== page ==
Once we know that pattern, we will get a list of employees from LinkedIn. Before long, we will have a list of hundreds of usernames we can use in password attacks. In a password spraying attack, we will use a common password (Password123! for example) against a large list of usernames. By doing this, we are able to avoid account lockouts. Further, we also can usually avoid setting off any alerts that would make our presence known. Usually, within a few guesses, we have a few accounts that we can now use for an initial foothold to things like email, SharePoint, etc.
Implement Multi-Factor Authentication
The truth is, as discussed above, you will always have users that have weak passwords. The best way to prevent this is to use multi-factor authentication. By definition multi-factor authentication requires users to authenticate using at least two of the following:
- Something you know – For example, a password.
- Something you have – For example, a smart-card or your cell phone.
- Something you are – For example a fingerprint scan.
With multi-factor authentication in place, even if an attacker guesses the password, they will still have another step they have to bypass. This exponentially reduces the likelihood you will fall victim to a password attack. And vastly improves the results of your penetration test.
Turn off NBNS and LLMNR
Ok this one is a bit more technical, but bear with me. NetBIOS Name Service (NBNS) and Link-Local Multicast Resolution (LLMNR) are methods that Windows computers use when they cannot find a host on the network. These services are vulnerable to spoofing attacks, which allow an attacker to impersonate the host you are trying to reach.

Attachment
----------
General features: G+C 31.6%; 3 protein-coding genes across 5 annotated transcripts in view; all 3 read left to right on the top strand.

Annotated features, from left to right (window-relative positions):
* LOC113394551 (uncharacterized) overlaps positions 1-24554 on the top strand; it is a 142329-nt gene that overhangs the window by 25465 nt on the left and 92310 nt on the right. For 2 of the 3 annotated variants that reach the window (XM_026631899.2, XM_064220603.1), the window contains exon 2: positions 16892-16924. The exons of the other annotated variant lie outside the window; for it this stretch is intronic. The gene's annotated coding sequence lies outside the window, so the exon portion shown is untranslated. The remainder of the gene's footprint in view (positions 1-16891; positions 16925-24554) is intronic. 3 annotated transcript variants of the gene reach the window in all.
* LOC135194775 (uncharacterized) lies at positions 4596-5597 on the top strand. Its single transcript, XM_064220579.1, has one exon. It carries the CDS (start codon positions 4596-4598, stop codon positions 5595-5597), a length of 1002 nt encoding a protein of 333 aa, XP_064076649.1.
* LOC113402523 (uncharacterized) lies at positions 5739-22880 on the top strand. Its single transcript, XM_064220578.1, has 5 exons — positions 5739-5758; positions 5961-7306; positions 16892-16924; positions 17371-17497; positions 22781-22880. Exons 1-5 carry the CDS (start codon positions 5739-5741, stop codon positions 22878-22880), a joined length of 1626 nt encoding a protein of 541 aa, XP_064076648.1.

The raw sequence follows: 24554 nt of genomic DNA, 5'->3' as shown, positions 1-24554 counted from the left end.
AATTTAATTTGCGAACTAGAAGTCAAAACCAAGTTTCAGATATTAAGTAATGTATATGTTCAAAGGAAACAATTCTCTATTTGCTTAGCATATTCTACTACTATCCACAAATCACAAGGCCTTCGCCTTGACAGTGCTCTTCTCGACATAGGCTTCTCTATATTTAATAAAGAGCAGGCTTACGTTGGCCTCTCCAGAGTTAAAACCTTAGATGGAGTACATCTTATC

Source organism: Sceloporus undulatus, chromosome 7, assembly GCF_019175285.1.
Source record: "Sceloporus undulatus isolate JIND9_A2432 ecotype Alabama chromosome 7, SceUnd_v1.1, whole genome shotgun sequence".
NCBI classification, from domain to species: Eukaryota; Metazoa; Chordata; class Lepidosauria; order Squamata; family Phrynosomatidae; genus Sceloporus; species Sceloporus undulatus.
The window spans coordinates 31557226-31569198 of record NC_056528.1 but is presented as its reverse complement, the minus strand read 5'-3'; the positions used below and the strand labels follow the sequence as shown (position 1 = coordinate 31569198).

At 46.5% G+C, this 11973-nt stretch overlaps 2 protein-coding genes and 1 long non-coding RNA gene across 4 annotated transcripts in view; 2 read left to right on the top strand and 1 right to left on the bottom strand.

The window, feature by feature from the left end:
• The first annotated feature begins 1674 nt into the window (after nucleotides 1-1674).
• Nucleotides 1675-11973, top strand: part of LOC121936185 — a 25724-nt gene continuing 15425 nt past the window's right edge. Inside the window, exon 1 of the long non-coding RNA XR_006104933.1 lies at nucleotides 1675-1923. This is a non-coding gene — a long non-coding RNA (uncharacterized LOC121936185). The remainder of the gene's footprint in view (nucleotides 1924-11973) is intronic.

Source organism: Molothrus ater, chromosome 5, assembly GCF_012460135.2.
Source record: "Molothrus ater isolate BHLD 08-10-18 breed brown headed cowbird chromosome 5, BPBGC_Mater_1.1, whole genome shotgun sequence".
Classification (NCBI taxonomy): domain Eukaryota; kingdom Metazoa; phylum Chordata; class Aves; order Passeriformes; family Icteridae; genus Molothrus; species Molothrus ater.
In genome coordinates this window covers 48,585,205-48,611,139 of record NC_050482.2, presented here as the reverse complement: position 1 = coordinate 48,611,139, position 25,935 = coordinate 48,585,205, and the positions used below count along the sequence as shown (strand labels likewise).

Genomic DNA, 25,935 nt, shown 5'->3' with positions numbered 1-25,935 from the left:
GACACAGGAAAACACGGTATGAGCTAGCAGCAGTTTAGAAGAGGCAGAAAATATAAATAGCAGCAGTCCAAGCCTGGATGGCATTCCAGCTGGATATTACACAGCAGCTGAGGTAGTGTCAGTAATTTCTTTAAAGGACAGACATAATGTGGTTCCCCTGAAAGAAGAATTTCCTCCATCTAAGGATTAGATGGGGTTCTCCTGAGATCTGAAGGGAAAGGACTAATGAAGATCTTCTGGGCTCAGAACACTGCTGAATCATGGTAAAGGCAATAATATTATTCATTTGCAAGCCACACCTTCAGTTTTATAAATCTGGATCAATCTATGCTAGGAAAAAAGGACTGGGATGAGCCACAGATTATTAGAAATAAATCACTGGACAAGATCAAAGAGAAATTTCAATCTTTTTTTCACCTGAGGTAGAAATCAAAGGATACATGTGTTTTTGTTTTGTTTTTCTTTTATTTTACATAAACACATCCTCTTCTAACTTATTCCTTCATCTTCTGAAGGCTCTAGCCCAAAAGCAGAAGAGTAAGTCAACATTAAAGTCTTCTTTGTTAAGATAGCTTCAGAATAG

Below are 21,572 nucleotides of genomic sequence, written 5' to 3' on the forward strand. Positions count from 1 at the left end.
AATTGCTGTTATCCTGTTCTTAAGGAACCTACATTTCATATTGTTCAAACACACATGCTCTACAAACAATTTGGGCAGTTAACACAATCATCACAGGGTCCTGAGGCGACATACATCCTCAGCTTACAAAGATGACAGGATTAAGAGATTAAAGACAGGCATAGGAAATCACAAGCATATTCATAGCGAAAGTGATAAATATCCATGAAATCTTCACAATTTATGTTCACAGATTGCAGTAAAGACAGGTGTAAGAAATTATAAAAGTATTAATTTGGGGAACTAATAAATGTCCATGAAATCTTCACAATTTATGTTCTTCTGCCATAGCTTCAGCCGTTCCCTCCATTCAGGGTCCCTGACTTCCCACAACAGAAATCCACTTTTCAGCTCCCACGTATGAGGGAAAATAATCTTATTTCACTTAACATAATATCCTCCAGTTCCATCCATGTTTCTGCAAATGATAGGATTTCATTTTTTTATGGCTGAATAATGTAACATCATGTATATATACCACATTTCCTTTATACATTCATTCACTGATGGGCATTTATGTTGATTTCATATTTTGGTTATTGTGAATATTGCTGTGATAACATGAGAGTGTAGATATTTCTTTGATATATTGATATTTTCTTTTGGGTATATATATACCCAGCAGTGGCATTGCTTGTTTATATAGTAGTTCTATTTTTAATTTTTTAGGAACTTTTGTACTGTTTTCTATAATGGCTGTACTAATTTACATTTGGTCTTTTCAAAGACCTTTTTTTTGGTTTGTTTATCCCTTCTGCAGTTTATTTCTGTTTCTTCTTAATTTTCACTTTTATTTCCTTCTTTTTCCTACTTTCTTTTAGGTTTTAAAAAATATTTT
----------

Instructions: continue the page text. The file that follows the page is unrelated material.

Let’s walk through this attack:
In this attack scenario, lets say that you are trying to connect to a file server on the network. You mistype the name of the server (TYPO-server01). When your windows computer is trying to access this system across the network it will first check the local host file to see if it has talked to the system recently. As it is not in the local host file, your computer will then ask the DNS server where the system resides (Step 1 Above). As the system does not exist, the DNS server will be unable to assist (Step 2). So as a final resort, your Windows system will broadcast an NBNS or LLMNR request across the network (Step 3). This allows an attacker to respond to the request and receive it, claiming to be the system.